|Title of host publication||The SAGE encyclopedia of human communication sciences and disorders|
|Editors||Jack S. Damico, Martin J. Ball|
|Place of Publication||Thousand Oaks, CA.|
|Publisher||SAGE Publications Ltd|
|Number of pages||4|
|Publication status||Published - 2019|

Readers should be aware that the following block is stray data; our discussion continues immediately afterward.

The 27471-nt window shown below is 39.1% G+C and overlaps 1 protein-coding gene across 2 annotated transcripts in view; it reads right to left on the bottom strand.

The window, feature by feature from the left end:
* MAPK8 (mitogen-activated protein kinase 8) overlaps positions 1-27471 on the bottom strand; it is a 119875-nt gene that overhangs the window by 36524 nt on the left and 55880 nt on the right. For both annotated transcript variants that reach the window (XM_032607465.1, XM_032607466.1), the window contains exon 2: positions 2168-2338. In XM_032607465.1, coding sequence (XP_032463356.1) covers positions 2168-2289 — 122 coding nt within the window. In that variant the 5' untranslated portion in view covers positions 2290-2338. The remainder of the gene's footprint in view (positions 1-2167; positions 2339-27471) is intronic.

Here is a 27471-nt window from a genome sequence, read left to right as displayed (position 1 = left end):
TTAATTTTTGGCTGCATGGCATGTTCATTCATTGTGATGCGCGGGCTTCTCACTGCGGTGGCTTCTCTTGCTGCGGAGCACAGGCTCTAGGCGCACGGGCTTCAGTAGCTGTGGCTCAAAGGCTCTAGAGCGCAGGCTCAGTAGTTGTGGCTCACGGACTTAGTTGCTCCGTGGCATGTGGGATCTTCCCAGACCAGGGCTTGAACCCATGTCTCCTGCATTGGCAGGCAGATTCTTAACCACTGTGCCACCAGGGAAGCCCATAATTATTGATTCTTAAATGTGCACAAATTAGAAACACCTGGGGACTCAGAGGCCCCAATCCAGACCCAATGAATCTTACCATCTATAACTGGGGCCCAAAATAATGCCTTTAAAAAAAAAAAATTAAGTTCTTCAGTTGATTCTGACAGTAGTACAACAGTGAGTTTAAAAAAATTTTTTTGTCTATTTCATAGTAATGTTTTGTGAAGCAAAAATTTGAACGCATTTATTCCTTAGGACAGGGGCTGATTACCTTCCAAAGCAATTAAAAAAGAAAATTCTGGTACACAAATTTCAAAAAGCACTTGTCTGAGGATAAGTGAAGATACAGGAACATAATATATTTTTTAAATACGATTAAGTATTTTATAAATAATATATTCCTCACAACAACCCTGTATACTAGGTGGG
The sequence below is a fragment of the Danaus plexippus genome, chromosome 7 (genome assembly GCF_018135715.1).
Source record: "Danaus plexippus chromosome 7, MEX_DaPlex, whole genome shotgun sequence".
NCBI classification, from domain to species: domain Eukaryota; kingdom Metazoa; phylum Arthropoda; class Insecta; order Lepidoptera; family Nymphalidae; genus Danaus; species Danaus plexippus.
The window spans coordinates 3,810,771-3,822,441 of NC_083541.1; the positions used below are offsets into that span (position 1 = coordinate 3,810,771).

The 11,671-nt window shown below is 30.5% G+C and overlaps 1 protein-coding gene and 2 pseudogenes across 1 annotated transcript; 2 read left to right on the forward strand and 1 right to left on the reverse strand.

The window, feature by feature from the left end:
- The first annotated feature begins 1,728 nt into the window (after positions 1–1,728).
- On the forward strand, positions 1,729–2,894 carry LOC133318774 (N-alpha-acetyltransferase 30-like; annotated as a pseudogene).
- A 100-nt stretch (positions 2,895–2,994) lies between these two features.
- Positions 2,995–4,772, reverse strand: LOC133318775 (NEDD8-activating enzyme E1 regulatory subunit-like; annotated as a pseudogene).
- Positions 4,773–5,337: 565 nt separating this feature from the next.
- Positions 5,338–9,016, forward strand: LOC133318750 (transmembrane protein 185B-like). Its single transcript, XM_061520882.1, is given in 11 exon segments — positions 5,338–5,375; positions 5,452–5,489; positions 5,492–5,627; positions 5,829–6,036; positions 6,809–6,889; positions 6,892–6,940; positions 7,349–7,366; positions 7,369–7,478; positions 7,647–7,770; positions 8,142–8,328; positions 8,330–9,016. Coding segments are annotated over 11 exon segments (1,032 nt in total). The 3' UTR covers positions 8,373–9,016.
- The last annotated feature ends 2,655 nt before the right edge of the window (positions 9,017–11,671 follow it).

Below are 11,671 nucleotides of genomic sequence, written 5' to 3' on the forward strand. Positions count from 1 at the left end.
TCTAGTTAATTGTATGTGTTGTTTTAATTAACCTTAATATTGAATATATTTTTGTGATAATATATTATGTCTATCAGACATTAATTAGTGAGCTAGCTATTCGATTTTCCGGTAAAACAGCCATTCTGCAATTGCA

Tones are compulsory elements of syllables in many of the world’s languages and contrast word meanings using differences in pitch (fundamental frequencies). For example, tones may be flat, rising, falling, or moving (contour tones). Tone languages are described as either simple or complex. Simple tone languages have two-way contrasts, often differentiating between high or low tones, whereas complex tone languages have more than two-way contrasts. Tones are different from intonation; tones relate to syllables whereas intonation relates to phrases and sentences. This entry describes the geographic distribution of tone languages, provides specific examples of such languages, and outlines the various methods of transcribing tones. This is followed by discussions of how children learn to identify and produce tones, the impact of communication disorders on tone perception and production, and the tests used to assess tonal perception and production of tones. The entry concludes with a brief outline of current interventions for tones.